All they could do was let him die.
It took 17 hours. Seventeen hours of suffering. Seventeen hours while his mother stood by helplessly. Seventeen hours while both of them knew it didn’t have to happen. Roughly 24 hours after he walked into the emergency room, Daniel Wilkinson died at the age of 46.
I've never lost a patient from this diagnosis, ever.
We know what needs to be done and we know how to treat it, and we get them to where they need to go. I'm scared that the next patient that I see is someone that I can't get to where they need to get to go.
We are playing musical chairs, with 100 people and 10 chairs . . . When the music stops, what happens? People from all over the world come to Houston to get medical care and, right now, Houston can't take care of patients from the next town over. That's the reality.
Wilkinson died needlessly, slowly, and in physical and emotional torment. He died as a direct result of the hospitals being full, which was a direct result of people choosing not to vaccinate. And he’s not the only one. Similar things are happening all over the country. Ray Martin DeMonia is another victim. He lived in Cullman, Alabama, and was 73 years old. In September, he suffered a heart attack. The ambulance got to him in time, but the nearest hospital with a bed was 200 miles away.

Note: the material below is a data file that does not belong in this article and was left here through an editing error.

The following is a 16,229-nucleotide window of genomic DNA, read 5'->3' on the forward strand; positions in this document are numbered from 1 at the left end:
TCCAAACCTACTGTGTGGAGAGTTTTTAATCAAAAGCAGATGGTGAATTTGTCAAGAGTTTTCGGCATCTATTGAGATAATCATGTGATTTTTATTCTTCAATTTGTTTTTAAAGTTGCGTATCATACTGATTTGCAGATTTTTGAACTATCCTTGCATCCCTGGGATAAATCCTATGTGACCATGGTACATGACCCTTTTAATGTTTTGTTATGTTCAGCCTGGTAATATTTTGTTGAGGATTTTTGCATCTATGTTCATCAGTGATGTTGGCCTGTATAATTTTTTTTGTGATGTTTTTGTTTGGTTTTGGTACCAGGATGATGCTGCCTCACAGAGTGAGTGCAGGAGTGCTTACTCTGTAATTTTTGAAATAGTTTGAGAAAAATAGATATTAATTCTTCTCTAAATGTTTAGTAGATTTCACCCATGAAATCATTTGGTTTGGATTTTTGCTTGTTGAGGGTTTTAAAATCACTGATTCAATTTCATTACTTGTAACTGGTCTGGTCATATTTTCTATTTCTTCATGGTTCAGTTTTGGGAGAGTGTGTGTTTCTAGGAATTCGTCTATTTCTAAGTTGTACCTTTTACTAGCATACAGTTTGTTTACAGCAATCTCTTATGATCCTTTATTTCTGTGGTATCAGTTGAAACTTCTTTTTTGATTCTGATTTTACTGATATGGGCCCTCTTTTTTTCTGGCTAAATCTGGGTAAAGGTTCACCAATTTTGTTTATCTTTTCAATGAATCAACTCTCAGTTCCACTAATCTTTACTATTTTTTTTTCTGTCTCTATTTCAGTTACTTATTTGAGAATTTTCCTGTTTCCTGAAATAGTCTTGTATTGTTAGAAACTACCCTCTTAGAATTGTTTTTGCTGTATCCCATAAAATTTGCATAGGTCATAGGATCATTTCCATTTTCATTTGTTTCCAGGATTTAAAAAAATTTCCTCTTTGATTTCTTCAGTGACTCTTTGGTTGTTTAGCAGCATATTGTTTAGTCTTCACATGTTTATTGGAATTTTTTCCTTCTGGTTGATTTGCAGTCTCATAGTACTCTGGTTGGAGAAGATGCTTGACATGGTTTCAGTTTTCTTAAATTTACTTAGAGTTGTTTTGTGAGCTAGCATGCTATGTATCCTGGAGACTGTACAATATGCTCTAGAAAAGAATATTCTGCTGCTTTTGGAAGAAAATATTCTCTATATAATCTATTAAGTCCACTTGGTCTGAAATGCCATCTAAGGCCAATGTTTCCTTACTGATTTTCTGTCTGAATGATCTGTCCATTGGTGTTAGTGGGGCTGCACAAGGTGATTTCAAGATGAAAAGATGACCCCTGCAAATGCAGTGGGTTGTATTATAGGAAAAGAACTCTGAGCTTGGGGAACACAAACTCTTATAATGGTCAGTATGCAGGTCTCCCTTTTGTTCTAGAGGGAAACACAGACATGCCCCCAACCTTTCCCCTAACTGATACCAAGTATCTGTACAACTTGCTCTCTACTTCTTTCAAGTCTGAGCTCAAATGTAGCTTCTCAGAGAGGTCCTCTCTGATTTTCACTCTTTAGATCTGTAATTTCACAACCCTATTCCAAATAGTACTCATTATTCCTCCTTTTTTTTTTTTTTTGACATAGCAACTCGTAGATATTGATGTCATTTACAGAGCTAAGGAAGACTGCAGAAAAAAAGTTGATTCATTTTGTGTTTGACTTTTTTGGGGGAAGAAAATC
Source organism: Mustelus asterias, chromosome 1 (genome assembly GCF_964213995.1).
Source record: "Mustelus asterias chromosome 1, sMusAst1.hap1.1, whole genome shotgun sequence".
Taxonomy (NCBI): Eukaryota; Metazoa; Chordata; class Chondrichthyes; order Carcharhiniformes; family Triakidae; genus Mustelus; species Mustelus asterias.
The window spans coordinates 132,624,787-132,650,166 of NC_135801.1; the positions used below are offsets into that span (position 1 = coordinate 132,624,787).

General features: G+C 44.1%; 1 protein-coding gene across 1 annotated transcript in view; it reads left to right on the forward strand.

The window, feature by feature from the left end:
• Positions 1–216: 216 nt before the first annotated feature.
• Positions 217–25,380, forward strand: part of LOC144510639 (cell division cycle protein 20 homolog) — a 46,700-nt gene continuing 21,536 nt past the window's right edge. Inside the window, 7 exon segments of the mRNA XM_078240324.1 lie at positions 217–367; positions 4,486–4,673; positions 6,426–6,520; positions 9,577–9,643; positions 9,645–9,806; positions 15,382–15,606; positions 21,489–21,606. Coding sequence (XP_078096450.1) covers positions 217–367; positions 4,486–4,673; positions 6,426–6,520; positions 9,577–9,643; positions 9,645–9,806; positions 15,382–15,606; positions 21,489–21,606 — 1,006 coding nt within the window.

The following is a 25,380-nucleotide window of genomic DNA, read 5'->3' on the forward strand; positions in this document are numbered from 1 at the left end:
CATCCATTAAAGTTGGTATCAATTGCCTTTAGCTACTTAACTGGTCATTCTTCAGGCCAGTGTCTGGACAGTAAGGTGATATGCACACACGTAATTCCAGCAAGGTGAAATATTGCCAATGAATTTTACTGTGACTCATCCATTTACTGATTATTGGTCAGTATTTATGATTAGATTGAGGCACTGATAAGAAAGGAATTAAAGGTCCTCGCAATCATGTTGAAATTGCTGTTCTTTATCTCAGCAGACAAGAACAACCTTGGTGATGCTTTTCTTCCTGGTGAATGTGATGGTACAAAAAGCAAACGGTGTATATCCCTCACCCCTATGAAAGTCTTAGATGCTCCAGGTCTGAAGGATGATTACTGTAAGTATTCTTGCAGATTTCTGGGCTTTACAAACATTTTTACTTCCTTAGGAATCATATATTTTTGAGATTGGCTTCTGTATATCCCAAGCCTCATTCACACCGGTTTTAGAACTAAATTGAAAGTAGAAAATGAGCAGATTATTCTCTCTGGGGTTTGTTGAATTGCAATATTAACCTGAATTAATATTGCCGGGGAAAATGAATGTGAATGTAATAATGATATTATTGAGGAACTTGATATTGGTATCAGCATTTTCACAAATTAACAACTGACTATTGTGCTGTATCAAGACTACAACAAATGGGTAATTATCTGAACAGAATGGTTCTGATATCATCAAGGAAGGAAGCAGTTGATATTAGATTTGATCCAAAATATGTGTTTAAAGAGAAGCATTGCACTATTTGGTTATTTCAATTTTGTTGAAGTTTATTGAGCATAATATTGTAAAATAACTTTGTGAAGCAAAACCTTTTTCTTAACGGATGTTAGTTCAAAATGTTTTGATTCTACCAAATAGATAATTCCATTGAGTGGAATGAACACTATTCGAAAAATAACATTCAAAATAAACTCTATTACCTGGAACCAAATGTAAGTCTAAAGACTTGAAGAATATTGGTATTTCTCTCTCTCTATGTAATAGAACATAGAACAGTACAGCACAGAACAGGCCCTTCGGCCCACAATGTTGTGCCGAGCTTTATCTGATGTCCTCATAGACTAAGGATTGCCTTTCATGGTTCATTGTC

He never made it that far.
DeMonia was a man with a family who loved him. He spent 40 years in the antique business. He, too, died because hospitals were full of COVID-19 patients who chose not to get vaccinated. In DeMonia’s obituary, his family urged people to get vaccinated:
In honor of Ray, please get vaccinated if you have not, in an effort to free up resources for non-COVID-related emergencies. He would not want any other family to go through what his did.